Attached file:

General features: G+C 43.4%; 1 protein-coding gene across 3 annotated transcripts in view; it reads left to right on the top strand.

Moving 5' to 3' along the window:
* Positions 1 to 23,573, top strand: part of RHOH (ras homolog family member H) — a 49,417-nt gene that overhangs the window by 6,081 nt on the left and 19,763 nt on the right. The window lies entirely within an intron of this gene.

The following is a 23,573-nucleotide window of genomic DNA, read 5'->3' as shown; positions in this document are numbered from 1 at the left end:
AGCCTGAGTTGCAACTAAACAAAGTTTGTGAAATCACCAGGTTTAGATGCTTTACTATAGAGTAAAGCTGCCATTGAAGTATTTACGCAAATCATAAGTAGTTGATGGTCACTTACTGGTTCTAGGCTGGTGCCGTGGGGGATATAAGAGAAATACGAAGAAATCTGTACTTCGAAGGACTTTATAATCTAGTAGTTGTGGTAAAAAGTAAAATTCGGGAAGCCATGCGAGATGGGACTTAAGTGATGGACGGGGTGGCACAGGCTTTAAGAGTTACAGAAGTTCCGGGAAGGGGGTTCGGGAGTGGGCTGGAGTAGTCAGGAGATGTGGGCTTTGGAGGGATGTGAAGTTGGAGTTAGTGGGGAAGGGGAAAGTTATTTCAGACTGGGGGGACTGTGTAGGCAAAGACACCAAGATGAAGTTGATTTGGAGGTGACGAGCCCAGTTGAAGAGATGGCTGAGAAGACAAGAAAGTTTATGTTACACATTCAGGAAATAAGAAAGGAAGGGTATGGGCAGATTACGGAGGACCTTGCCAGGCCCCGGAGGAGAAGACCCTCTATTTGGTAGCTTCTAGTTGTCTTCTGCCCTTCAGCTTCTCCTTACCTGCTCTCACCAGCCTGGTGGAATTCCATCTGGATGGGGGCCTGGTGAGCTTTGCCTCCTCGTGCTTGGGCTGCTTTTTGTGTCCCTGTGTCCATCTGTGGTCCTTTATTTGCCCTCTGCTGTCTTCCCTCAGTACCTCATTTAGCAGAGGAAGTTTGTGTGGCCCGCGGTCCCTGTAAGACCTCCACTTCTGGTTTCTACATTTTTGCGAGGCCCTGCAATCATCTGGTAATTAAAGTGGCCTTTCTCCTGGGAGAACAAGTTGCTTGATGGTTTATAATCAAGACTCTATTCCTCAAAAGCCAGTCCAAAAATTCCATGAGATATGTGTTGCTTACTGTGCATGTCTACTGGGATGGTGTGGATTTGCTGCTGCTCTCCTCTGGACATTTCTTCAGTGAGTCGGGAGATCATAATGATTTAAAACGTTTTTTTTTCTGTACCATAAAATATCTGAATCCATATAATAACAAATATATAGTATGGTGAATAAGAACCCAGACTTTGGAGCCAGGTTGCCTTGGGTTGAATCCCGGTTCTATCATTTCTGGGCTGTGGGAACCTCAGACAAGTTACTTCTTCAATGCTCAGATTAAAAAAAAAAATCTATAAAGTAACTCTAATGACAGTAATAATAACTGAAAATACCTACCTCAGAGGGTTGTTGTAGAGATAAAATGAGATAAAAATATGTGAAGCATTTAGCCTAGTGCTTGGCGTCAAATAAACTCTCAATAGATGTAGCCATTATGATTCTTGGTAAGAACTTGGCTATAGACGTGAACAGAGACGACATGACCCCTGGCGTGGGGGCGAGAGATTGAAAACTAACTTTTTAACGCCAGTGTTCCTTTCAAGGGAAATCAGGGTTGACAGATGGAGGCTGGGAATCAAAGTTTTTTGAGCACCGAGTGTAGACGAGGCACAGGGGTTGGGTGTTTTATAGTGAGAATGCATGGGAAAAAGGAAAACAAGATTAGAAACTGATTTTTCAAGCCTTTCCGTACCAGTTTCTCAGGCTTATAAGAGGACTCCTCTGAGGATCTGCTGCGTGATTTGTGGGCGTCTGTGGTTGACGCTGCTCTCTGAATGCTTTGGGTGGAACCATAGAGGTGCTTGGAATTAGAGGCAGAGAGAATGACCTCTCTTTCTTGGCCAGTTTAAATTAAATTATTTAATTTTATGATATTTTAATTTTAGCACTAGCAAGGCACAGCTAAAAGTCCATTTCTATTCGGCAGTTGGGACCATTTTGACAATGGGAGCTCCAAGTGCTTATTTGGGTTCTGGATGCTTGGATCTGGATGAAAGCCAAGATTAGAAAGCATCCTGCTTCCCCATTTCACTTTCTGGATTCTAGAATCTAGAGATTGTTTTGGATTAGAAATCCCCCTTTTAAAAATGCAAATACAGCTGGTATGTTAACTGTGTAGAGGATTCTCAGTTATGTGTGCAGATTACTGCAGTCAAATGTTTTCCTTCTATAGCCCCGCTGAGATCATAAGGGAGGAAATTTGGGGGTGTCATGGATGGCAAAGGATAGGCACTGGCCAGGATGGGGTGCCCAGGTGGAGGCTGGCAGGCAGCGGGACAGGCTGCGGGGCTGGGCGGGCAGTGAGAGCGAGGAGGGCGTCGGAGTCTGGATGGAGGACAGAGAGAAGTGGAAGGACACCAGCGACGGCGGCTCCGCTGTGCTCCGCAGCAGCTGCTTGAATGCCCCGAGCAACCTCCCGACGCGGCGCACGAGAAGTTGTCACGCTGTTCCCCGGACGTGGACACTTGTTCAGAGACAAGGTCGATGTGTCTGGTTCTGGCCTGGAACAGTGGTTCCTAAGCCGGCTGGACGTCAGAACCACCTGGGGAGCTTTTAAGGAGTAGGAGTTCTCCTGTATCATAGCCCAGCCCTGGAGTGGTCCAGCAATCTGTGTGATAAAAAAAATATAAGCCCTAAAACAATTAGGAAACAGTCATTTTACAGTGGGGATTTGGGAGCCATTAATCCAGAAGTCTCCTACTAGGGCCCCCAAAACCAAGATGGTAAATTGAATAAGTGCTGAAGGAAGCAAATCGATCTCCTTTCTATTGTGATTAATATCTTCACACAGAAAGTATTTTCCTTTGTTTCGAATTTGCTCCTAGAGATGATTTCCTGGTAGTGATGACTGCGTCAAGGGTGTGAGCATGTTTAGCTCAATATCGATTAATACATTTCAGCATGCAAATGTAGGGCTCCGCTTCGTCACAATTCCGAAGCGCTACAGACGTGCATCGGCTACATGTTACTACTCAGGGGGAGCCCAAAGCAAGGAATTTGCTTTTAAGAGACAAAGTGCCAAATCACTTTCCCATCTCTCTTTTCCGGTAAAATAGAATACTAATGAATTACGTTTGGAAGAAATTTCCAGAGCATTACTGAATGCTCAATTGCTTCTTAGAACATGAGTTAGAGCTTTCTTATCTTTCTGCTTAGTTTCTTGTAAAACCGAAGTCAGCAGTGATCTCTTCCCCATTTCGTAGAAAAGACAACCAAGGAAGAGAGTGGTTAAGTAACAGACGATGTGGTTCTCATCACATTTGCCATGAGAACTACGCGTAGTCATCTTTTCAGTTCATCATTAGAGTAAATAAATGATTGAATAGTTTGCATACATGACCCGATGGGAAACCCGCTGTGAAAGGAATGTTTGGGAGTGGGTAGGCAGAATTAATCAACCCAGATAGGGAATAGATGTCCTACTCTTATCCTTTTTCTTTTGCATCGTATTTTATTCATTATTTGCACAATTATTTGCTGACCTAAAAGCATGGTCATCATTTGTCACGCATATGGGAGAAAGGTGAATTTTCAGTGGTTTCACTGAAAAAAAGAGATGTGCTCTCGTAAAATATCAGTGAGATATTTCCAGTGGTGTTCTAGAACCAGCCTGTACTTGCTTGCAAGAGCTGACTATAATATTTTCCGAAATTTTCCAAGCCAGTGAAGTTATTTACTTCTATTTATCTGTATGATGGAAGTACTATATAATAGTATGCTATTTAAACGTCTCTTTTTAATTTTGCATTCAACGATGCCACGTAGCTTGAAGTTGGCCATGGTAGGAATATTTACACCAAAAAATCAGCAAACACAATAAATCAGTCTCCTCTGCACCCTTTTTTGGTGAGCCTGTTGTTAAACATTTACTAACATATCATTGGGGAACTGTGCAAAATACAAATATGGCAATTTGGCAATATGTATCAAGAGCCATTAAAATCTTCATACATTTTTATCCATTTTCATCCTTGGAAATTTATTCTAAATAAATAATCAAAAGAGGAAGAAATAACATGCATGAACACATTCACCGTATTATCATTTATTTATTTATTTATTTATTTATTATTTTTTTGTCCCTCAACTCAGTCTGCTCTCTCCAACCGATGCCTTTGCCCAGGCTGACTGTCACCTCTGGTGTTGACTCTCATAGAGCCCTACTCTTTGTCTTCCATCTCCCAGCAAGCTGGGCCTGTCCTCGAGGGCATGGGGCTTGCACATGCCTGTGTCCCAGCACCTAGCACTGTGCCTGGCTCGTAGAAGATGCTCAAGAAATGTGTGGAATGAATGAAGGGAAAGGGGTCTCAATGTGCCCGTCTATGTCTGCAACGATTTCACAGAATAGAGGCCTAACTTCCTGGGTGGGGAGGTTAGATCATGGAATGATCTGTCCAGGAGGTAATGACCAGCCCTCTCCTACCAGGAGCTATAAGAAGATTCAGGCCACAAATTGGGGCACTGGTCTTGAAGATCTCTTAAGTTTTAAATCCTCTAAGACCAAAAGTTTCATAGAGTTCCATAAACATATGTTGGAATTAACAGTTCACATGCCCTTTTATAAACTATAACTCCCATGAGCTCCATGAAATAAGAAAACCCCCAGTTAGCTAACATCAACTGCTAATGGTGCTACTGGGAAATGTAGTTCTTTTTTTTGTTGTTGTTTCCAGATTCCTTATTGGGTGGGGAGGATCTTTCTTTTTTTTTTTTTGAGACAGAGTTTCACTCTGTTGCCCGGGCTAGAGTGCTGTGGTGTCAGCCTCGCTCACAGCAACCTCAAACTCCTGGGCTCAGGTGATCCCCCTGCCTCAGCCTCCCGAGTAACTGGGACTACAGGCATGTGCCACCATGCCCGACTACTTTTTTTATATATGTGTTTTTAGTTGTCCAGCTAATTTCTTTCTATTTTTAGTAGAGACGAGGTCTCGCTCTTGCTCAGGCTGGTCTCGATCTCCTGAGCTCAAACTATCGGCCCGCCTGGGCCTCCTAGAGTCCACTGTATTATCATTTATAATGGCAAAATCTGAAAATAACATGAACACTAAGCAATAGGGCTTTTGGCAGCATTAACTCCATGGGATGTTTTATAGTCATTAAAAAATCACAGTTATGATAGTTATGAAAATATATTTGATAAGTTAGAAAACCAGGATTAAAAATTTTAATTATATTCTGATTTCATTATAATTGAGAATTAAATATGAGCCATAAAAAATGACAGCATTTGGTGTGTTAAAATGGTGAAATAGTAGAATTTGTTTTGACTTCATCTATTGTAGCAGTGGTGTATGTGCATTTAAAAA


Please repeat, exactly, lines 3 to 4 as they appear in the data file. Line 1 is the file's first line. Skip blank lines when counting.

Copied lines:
* Positions 1 to 23,573, top strand: part of RHOH (ras homolog family member H) — a 49,417-nt gene that overhangs the window by 6,081 nt on the left and 19,763 nt on the right. The window lies entirely within an intron of this gene.

The following is a 23,573-nucleotide window of genomic DNA, read 5'->3' as shown; positions in this document are numbered from 1 at the left end: